10. Volunteer to become a trainer. You may have attended club officer training or your district’s last Toastmasters Leadership Institute, but have you ever been a trainer at one? It is a completely different learning experience. If you have held a club officer’s position before, then why not speak to your district leaders about becoming a trainer? You can help other people put their best foot forward in that same position. Or if you prefer to stay within your club, you can teach one of the modules from Toastmasters International’s Better Speaker Series, Successful Club Series or Leadership Excellence Series. Not only will you learn valuable facilitation skills, but you’ll be able to practice interacting with your students and weaving your personal experiences into the material provided.
The four pillars of any healthy relationship are communication, trust, collaboration and commitment. Sound familiar? Of course they do, because they also form the basis for the Toastmasters experience. Just like in a real relationship, you need to go beyond your own needs and wants. Over the years you learn that love isn’t about romantic meals or expensive gifts; it’s about an unselfish, boundless enthusiasm for time spent with your beloved. So rekindle the flames of your relationship with Toastmasters International and enjoy a life of abundance and bliss.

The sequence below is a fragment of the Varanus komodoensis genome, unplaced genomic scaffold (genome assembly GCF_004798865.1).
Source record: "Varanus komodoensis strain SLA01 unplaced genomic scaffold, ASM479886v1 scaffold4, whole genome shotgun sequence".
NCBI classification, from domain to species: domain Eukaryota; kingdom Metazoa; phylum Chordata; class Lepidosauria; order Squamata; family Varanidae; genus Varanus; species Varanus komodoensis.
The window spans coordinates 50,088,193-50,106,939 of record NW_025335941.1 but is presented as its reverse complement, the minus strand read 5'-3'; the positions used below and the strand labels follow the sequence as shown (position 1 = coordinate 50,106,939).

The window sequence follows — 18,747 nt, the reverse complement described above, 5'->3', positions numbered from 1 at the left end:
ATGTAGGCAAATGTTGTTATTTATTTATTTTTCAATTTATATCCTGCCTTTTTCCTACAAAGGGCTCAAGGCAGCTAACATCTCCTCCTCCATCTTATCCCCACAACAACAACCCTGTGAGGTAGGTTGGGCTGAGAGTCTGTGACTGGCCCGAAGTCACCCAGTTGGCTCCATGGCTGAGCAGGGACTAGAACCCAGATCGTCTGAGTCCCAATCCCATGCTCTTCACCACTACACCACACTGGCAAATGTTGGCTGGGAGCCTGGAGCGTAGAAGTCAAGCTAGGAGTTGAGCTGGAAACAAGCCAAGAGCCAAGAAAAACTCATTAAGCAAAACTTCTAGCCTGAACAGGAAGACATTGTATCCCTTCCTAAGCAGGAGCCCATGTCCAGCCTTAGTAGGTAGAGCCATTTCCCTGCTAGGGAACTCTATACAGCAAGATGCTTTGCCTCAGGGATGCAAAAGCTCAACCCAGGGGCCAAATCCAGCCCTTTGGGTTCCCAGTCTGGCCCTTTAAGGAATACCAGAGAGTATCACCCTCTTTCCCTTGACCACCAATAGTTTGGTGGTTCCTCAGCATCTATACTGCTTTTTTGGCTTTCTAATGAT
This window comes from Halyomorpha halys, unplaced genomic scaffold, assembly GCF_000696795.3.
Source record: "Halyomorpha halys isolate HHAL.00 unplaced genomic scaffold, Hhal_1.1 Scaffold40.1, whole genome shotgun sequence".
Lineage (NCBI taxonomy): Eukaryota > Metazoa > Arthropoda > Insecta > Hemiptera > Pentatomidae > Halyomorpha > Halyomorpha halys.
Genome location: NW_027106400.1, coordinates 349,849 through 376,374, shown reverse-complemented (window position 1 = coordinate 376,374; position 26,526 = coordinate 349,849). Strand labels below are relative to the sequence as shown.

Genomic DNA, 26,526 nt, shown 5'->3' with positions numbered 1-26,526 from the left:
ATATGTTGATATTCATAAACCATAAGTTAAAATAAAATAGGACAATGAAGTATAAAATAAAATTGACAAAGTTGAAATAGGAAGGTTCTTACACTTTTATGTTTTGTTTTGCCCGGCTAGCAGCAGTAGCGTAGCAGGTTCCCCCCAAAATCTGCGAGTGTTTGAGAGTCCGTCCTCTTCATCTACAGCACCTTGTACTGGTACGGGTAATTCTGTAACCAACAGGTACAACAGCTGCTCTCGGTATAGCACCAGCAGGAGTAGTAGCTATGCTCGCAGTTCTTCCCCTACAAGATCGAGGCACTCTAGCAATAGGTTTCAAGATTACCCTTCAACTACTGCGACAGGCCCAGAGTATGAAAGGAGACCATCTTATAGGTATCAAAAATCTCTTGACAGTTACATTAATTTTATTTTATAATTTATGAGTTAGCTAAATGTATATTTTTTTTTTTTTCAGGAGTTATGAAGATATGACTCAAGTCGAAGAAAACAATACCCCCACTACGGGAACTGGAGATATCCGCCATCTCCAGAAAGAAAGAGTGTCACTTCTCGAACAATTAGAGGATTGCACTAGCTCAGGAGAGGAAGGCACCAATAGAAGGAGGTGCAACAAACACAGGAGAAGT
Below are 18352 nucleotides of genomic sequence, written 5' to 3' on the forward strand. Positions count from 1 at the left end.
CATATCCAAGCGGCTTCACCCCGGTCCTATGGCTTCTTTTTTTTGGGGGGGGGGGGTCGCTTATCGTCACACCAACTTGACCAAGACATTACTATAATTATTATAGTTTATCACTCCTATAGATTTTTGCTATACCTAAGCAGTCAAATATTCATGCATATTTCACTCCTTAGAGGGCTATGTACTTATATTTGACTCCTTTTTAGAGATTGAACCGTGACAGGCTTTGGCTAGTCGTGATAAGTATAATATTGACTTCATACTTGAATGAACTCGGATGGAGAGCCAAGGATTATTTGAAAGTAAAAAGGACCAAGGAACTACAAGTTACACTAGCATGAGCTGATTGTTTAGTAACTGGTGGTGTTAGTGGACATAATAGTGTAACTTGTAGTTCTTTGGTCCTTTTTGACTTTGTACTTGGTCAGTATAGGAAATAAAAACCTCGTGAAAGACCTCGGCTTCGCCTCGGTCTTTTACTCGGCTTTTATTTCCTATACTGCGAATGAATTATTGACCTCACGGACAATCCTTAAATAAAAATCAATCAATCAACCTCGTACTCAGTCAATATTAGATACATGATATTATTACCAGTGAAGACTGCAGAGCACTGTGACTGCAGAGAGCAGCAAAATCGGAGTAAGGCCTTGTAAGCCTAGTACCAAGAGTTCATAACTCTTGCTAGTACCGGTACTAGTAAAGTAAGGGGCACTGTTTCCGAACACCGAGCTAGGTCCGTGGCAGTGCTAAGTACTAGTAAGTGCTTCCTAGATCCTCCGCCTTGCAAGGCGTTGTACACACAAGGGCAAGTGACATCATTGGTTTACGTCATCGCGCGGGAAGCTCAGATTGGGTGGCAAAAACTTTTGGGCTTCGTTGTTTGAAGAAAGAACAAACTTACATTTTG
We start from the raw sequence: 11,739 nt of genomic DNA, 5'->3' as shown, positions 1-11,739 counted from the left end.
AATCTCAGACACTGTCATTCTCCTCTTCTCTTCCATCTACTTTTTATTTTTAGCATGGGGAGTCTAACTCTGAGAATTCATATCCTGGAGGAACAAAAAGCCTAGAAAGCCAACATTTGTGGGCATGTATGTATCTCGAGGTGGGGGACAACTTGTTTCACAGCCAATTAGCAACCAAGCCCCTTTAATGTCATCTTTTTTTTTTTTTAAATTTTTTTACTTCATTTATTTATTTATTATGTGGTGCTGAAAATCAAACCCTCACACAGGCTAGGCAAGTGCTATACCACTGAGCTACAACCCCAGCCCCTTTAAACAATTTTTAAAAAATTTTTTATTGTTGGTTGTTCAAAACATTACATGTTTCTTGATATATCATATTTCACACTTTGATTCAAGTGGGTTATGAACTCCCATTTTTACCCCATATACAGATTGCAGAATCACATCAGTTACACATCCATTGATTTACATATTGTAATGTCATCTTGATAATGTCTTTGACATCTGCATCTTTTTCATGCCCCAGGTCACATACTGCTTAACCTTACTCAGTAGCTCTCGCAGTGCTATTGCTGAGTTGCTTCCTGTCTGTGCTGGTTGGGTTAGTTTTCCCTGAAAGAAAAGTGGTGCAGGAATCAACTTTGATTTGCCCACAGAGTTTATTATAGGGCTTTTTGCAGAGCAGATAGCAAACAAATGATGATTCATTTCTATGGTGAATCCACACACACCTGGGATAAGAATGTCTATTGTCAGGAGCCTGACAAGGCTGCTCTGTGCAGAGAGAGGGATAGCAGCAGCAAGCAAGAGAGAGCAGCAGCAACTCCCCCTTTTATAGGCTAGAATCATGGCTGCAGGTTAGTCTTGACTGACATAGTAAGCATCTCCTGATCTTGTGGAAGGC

Narges Nirumvala, BSc, ACB, CL, is a member of Fyrebyrde Toastmasters in Vancouver, British Columbia, Canada. Narges is a freelance writer, blogger and speaker. She can be reached at www.nargesnirumvala.com.